Let’s Talk About Sex
ATTENTION RESEARCHERS! If you’re looking for a topic that is begging for more scholarly investigation, I’ve got a suggestion: Sex and the African American College Student.
This edition’s cover story (see pg. 18) explores how responsible colleges and universities are in providing sexual health support, treatment and information for their students. Some of you might be surprised that Black Issues has taken on such a sensitive issue. But those of you who understand our mission should know it is an issue we can’t afford to ignore.
I was initially attracted to this topic last summer, after attending an event featuring Dr. Drew Pinsky that drew about 200 White House interns. For those of you who neither watch MTV nor keep up with youth culture, Pinsky is the syndicated host of a popular radio and MTV show about sex, relationships and health. Pinsky and a couple of other experts had come to Washington to discuss a national study on the attitudes of college women about dating and mating. There were only a handful of Black students in the audience, and as the conversation ensued I wondered how many studies there were that focused on the sexual attitudes and behaviors of African American students. After researching this story, I can tell you that if there are a lot of scholars investigating the topic, I was unsuccessful at finding them.
What I did learn is that for all the sexually charged language, imagery and behavior that our young people are bombarded with on a daily basis, many come to campus virtually clueless about what makes for healthy sexual relationships.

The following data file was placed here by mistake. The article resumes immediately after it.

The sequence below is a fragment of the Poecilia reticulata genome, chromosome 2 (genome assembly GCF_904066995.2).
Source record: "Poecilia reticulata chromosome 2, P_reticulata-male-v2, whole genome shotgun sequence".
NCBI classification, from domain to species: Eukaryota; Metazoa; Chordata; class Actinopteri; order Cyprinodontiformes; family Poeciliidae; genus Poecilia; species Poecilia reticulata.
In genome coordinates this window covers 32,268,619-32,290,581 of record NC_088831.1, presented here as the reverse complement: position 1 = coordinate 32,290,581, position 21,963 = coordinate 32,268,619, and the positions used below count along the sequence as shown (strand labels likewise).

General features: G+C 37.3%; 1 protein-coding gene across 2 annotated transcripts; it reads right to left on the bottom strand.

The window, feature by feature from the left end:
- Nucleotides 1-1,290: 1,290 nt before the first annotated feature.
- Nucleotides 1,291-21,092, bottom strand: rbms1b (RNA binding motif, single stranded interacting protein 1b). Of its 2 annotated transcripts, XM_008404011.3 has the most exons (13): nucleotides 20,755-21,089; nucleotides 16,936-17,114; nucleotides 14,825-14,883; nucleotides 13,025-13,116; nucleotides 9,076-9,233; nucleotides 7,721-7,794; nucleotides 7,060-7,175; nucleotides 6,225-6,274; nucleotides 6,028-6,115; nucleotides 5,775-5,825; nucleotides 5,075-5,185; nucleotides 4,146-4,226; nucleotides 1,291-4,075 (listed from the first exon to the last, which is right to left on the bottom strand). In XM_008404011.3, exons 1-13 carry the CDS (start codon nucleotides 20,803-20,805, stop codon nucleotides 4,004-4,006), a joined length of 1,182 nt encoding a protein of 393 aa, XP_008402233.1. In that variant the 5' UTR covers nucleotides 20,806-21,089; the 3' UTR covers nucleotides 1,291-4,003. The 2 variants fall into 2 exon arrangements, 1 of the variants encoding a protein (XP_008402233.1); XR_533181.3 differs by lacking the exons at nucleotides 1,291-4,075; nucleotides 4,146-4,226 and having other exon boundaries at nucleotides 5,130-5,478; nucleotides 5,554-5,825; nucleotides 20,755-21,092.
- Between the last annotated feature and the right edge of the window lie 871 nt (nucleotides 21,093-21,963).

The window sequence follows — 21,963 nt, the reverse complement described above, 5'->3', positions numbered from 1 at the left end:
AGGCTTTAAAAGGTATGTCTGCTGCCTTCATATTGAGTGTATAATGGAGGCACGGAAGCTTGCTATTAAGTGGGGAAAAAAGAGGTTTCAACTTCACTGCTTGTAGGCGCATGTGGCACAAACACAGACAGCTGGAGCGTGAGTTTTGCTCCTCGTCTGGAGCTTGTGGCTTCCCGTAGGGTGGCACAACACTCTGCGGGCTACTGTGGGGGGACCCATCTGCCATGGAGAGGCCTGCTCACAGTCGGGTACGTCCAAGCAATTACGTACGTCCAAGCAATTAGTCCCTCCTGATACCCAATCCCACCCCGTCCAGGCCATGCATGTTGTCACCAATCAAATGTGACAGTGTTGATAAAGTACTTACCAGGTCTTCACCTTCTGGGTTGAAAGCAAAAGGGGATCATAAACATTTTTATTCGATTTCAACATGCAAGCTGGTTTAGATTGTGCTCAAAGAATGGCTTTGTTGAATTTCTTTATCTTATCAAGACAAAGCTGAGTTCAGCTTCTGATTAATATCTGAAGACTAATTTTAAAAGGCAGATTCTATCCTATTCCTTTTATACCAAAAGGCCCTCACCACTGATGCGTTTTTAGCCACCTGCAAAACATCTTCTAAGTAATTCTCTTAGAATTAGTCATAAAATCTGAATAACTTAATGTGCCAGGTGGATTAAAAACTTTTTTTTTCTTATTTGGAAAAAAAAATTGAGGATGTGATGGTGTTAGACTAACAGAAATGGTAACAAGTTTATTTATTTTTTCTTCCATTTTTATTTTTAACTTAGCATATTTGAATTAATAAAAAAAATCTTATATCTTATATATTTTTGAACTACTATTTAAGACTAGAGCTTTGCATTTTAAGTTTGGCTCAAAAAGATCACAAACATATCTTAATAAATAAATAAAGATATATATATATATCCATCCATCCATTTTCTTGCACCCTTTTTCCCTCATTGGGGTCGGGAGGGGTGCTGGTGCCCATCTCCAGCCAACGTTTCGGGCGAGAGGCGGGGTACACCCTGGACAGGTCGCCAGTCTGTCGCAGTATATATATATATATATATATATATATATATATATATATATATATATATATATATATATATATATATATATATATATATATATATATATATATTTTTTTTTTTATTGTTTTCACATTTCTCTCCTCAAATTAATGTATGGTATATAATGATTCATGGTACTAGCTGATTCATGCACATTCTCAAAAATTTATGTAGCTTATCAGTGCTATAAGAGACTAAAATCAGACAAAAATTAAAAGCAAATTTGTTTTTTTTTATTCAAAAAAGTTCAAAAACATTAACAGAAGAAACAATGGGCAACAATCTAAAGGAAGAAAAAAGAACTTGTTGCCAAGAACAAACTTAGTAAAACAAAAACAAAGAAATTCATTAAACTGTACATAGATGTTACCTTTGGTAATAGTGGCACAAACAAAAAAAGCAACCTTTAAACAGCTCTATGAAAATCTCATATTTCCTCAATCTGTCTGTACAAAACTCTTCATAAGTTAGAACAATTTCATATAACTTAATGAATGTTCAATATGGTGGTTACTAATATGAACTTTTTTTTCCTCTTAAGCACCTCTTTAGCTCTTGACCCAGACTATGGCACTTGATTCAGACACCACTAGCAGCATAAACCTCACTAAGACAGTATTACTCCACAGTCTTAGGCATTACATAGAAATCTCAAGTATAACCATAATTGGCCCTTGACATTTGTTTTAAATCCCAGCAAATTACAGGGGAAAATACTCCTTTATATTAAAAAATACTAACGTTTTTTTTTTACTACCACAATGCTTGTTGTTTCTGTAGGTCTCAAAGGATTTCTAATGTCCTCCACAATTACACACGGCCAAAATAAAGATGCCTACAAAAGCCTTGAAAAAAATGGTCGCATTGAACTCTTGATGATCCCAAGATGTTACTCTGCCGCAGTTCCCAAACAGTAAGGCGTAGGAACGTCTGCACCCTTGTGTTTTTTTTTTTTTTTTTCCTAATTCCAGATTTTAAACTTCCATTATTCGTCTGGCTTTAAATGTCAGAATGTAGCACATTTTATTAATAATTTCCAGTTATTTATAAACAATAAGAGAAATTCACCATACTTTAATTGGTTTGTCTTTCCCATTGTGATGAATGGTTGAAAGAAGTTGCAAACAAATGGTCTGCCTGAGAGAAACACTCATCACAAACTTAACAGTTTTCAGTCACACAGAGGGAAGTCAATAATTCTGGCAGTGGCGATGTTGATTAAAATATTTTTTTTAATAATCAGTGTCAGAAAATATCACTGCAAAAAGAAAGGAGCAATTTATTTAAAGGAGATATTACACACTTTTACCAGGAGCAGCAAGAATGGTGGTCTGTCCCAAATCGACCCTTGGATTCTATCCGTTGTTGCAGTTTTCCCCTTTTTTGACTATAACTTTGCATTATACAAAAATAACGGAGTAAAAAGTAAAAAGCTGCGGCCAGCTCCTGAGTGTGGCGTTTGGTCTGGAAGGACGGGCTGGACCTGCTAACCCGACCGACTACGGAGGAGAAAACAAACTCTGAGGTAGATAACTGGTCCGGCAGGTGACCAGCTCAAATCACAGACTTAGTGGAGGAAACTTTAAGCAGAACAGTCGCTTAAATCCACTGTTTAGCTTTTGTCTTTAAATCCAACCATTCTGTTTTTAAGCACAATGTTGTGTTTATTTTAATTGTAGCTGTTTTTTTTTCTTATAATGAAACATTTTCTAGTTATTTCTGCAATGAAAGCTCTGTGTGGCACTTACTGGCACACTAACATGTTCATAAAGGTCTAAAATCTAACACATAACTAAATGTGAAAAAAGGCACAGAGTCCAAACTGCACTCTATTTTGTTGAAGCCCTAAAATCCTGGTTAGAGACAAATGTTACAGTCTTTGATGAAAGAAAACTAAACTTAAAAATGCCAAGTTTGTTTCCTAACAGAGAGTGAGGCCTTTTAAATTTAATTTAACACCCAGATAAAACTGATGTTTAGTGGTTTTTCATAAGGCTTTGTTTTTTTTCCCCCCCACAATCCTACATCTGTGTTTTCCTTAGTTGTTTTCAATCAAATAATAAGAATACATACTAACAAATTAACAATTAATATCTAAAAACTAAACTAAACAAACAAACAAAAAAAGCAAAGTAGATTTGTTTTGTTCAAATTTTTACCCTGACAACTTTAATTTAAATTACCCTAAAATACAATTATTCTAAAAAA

One researcher interviewed for my article said he was surprised by how conservative the sexual attitudes were of a group of Black college students attending a historically Black college who participated in his study. But knowing that when it comes to sex there is often a lack of syllogism between the attitudes Black people espouse and the behaviors they exhibit, I was not surprised. For all our piety and prudishness, we have alarmingly high rates of STD infection, out-of-wedlock pregnancy and sexual assault. Clearly, the message of abstinence, which many elementary and high schools are preaching these days, is being ignored by many Black youth.
Today’s postsecondary institutions offer an impressive array of sexual health resources to their students. I shudder to think where we would be without them. Still, when it comes to serving the needs of high-risk populations — which, like it or not, includes Black folks — more can and needs to be done. Traditionally White institutions must be more vigilant in their efforts to become culturally competent so that students of color and others who are out of the mainstream have comparable levels of awareness and access to sexual health resources. Historically Black institutions must struggle to move beyond their conservative roots and meet students where they are instead of where they would like them to be. Researchers must seek opportunities to gather reliable data about the sexual lives of Black folks so that health practitioners and educators can develop more effective programs of education and intervention. And finally, government must recognize that without funding, none of these things will happen at a rate that keeps pace with higher education’s changing demographics.
Our nation’s puritan roots explain some of the dysfunction our society exhibits when it comes to sex. But higher education is in the position to help folks achieve a higher level of sexual awareness and well-being. If only we had the will to do more — for our students and ourselves.
Cheryl D. Fields
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